Security guards patrol every Chargers practice from a Murphy Canyon hilltop that overlooks the field, ensuring each session's privacy.

Only the loudest practice sounds are heard up there.

The occasional horn. The sporadic whistle. And, the past few weeks, maybe offensive line coach Joe D'Alessandris with his most important rookie.

"He's on me a lot," D.J. Fluker said. "He's on me a lot because he sees the potential in me."

The Chargers first-round pick is learning on the fly this offseason, recently concluding the 10-practice organized team activities (OTAs) phase while working with the first-team unit. The next step for the right tackle is a three-day mandatory minicamp that begins Tuesday.

So, how is Fluker looking? That usually evokes a two-part answer at ground level.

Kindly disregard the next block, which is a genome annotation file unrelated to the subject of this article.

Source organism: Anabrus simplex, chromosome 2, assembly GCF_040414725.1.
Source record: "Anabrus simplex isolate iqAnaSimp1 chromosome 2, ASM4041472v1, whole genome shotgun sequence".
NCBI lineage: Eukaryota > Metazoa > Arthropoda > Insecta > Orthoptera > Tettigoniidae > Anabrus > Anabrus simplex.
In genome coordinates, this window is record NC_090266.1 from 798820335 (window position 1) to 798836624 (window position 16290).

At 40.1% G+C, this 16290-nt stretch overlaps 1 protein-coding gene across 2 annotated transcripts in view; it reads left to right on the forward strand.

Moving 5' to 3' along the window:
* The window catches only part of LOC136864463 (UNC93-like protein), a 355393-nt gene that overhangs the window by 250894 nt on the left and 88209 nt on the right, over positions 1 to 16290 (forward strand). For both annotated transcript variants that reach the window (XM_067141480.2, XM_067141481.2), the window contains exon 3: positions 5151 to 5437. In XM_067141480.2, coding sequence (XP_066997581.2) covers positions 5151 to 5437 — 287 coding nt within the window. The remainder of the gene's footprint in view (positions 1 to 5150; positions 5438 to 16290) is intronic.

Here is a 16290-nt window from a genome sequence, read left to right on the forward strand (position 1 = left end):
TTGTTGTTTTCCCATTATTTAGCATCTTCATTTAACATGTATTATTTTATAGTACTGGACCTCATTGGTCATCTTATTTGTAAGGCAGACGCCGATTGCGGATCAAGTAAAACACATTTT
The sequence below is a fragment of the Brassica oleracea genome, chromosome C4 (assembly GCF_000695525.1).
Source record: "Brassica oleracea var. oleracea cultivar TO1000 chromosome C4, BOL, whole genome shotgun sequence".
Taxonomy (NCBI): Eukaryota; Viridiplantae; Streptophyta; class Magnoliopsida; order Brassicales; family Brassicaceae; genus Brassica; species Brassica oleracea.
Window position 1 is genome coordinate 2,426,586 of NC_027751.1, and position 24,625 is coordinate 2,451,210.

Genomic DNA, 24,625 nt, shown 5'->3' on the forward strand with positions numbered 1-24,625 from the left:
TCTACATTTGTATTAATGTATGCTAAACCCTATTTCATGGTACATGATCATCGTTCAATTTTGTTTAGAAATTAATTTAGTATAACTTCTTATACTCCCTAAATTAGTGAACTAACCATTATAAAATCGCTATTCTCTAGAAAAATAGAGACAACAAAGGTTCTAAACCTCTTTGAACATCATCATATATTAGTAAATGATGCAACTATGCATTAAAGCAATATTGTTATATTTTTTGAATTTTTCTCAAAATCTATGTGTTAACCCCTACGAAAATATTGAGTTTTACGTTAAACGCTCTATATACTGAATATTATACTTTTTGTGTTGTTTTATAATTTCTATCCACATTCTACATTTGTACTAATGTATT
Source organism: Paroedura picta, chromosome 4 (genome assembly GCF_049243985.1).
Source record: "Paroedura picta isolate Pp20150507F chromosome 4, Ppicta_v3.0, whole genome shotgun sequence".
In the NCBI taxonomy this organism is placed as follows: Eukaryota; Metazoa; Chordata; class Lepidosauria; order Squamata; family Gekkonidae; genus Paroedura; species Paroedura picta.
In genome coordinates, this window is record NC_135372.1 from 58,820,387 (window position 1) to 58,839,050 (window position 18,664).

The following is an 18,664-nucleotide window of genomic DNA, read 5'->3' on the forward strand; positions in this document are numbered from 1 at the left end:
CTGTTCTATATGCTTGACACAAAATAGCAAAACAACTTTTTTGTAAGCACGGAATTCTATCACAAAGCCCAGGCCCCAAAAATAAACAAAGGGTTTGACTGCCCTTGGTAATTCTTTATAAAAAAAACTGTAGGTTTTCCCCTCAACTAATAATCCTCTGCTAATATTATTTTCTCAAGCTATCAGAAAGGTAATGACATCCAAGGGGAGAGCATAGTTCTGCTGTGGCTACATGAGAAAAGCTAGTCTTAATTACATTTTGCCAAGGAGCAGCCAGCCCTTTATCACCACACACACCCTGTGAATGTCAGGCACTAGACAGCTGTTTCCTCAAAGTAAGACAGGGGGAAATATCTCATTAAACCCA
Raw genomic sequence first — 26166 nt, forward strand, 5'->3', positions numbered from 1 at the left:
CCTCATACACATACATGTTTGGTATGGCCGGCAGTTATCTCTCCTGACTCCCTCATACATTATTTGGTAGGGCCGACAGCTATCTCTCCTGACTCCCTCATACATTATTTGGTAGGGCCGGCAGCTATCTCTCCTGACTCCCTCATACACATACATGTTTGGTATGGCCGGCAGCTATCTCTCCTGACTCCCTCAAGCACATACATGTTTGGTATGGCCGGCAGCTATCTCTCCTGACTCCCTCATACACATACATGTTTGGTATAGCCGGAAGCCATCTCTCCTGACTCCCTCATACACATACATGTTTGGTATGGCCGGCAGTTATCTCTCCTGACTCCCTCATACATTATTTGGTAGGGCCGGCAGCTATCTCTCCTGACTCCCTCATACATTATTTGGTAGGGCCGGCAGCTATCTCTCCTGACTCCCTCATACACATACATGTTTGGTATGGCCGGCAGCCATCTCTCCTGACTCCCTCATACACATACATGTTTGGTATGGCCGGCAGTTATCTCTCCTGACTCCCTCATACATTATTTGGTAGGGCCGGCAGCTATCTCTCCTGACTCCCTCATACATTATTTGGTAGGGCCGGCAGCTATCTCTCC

The first part: He is a rookie.

"He's like any rookie," coach Mike McCoy said. "There's going to be some good and some bad to anything he does. You take the good with the bad. He's learning. It's like all rookies. They're learning a new system."

The second part: If Fluker maintains this effort, he ought to be just fine.

In June, the No. 11 overall pick naturally isn't where he'd need to be if this was September, and he knows that. He said he must improve his pass sets while keeping better pace with things as they develop around him.

A busy mind can slow the body with too much thinking and not enough reacting. While the 22-year-old has been learning the playbook and watching film on his own, he looks to study more tape with D'Alessandris in the room, hoping the coach's presence will expedite the learning process.

"If I had a grade, I'm still a C student right now — I'd give myself a C-plus," Fluker said. "But I'm still learning, and each time and each day, my understanding gets a whole lot better. My grade is going up."

Fluker's strengths as a three-year starter at Alabama have been his early strengths in San Diego .